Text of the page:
Here are the 28 resources from Great Handouts. Too many choices? Narrow your results
Showing 1 - 20 of 28?? ? Next Page >>
J. Abelson, P-G. Forest, J. Eyles, P. Smith, E. Martin, F-P Gauvin. Deliberations about Deliberation: Issues in the Design and Evaluation of Public Consultation Processes, McMaster University Centre for Health Economics and Policy Analysis Research Working Paper 01-04, June, 2001.
This PDF document presents a 5-page matrix of public participation and consultation methods, both deliberative and non-deliberative. Included are Citizens Juries, Citizens Panels, Planning Cells, Consensus Conferences, Deliberative Polling, focus groups, consensus building exercises, surveys, public hearings, open houses, Citizen Advisory Committees, community planning, visioning, and more.
This 2-page document was used as a handout for the workshop entitled "Collaborative Governance in Local Government: Choosing Practice Models and Assessing Experience" given by Terry Amsler, Lisa Blomgren Bingham, and Malka Kopell at the 2006 NCDD Conference. The handout offers suggestions for achieving better representation in public involvement and civic engagement efforts that were compiled by the Institute for Local Government?s Collaborative Governance Initiative.
The Brisbane Declaration drew on numerous definitions and aspirations for community engagement, including IAP2's core values and the Queensland Government's community engagement resources. A draft of the Declaration was reviewed and revised to reflect the feedback from the community of practitioners, academics, policy advisers, government and citizens who responded to a questionnaire. Importantly, there were also a number of deliberative sessions on the Declaration held during the 2005 International Conference on Engaging Communities. Feedback from these sessions was incorporated into the final version of the Declaration.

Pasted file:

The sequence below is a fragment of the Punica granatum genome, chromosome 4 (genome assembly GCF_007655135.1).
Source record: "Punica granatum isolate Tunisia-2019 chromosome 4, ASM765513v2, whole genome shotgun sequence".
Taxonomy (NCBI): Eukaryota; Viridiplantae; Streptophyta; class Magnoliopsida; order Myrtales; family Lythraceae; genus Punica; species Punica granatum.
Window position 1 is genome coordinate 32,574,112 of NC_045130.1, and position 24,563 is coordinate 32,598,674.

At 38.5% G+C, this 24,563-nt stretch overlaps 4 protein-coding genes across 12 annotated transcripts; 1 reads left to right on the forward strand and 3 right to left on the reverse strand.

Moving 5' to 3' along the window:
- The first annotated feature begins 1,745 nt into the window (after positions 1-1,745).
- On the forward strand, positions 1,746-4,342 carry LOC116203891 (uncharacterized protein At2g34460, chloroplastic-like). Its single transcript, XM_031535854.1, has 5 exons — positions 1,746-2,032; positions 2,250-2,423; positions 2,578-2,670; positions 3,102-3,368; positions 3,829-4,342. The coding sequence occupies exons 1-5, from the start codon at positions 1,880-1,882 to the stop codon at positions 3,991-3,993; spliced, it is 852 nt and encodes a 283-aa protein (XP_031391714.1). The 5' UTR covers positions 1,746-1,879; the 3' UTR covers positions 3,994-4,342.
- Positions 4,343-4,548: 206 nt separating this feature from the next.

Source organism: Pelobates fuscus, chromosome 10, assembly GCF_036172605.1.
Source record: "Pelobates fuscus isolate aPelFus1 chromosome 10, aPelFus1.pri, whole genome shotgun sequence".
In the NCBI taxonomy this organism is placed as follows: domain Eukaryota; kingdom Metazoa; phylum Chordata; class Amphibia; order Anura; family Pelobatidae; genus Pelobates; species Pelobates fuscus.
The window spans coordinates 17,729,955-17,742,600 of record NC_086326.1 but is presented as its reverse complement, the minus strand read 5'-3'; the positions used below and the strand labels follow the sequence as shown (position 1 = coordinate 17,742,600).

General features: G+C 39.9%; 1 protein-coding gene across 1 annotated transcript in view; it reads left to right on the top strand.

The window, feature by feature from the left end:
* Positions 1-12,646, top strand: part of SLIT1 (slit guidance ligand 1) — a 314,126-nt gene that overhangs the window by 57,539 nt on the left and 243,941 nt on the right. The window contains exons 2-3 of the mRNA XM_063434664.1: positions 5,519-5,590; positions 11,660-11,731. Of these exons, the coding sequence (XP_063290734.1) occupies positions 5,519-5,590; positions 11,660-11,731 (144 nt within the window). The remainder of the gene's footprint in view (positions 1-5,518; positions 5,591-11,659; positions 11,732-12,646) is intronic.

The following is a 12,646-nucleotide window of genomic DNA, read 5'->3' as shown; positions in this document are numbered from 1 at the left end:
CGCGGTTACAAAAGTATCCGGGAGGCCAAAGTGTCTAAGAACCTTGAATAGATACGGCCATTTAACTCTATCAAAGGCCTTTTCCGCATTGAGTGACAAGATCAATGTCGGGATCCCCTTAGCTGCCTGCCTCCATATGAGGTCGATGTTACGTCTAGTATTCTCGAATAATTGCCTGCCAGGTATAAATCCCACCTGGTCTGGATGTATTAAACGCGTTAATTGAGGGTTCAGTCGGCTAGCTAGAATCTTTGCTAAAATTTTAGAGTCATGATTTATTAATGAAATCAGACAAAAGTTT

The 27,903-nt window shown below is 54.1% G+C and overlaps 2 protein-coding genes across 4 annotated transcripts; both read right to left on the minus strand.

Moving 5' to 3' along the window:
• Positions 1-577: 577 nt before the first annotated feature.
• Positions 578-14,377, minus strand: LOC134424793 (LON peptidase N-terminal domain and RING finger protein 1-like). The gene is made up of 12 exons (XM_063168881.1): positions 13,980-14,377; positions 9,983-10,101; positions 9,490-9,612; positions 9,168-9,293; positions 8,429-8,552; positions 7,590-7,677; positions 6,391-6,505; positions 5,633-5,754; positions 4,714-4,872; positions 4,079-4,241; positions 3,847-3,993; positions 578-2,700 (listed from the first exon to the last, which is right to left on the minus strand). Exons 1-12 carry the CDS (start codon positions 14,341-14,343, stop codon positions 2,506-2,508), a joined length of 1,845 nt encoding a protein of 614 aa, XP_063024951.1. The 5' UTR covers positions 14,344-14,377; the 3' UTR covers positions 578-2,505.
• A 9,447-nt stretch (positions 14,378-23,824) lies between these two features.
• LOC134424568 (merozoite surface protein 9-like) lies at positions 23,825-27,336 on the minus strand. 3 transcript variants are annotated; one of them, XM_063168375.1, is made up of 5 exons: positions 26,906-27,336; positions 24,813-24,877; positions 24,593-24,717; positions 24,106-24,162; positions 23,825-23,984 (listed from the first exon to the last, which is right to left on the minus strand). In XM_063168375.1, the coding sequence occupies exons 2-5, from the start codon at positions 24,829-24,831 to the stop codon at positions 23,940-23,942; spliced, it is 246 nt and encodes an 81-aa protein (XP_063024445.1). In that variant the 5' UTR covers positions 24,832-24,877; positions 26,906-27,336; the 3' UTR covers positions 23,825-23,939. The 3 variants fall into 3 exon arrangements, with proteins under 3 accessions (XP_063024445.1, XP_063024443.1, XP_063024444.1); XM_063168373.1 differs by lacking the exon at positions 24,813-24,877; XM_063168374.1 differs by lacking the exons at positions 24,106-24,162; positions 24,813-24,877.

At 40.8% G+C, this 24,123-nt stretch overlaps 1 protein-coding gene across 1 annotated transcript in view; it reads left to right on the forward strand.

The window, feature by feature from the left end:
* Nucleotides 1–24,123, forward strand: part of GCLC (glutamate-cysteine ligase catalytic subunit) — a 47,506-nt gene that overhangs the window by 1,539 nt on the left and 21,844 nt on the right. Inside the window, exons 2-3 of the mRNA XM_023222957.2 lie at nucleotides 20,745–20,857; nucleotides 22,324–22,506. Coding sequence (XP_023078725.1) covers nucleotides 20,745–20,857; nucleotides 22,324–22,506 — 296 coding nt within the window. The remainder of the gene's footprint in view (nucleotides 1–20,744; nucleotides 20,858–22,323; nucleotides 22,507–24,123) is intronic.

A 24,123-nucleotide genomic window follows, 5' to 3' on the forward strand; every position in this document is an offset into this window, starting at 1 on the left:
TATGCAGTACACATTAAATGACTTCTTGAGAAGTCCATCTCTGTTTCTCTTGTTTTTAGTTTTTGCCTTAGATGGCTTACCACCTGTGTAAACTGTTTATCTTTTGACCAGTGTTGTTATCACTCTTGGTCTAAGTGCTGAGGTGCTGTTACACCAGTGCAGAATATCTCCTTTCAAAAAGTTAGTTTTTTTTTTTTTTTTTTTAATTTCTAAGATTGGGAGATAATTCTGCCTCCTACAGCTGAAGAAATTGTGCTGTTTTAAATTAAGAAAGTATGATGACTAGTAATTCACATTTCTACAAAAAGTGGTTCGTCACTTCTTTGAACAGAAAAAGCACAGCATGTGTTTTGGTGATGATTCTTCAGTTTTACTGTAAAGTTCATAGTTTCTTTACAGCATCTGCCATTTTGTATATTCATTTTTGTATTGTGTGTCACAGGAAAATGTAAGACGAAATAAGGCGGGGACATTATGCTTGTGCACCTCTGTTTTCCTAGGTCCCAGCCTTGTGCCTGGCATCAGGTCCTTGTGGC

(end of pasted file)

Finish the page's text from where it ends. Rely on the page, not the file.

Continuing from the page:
National League of Cities.
The NLC Democratic Governance Panel developed this one-page chart to explain the differences between traditional citizen involvement (politics as usual) and democratic governance. The chart addresses such questions as "Who is responsible for solving public problems?", "What are the criteria for ?good government??, and "How should governments recruit citizens?"
This chart, which compares dialogue, deliberation and debate in simple terms, is taken from materials for a workshop entitled ?Deliberation forums: a pathway for public participation.? The workshop was given by Zelma Bone, Judith Crockett and Sandra Hodge at the APEN (Australasia Pacific Extension Network) International Conference 2006 on Practice Change for Sustainable Communities in Victoria, Australia.
Creating Meaningful Dialogue at Arts Events: Getting beyond Q & A, testimonial, art critique, or soapbox oratory!
Excerpted from Civic Dialogue, Arts & Culture: Findings from Animating Democracy by Pam Korza, Barbara Schaffer Bacon, and Andrea Assaf. Washington, D.C.: Americans for the Arts, 2005.
This great 2-page handout was created for a workshop at NCDD's 2006 conference called "Inquiring Minds Want to Know: What Do the Arts Have to Do With Dialogue?" Presenters Leah Lamb, Ellen Schneider, and Pam Korza list challenges, offer strategies for effectively engaging audiences in civic dialogue at arts events, provide examples of how dialogue professionals can learn to incorporate art to support their dialogue goals, and more.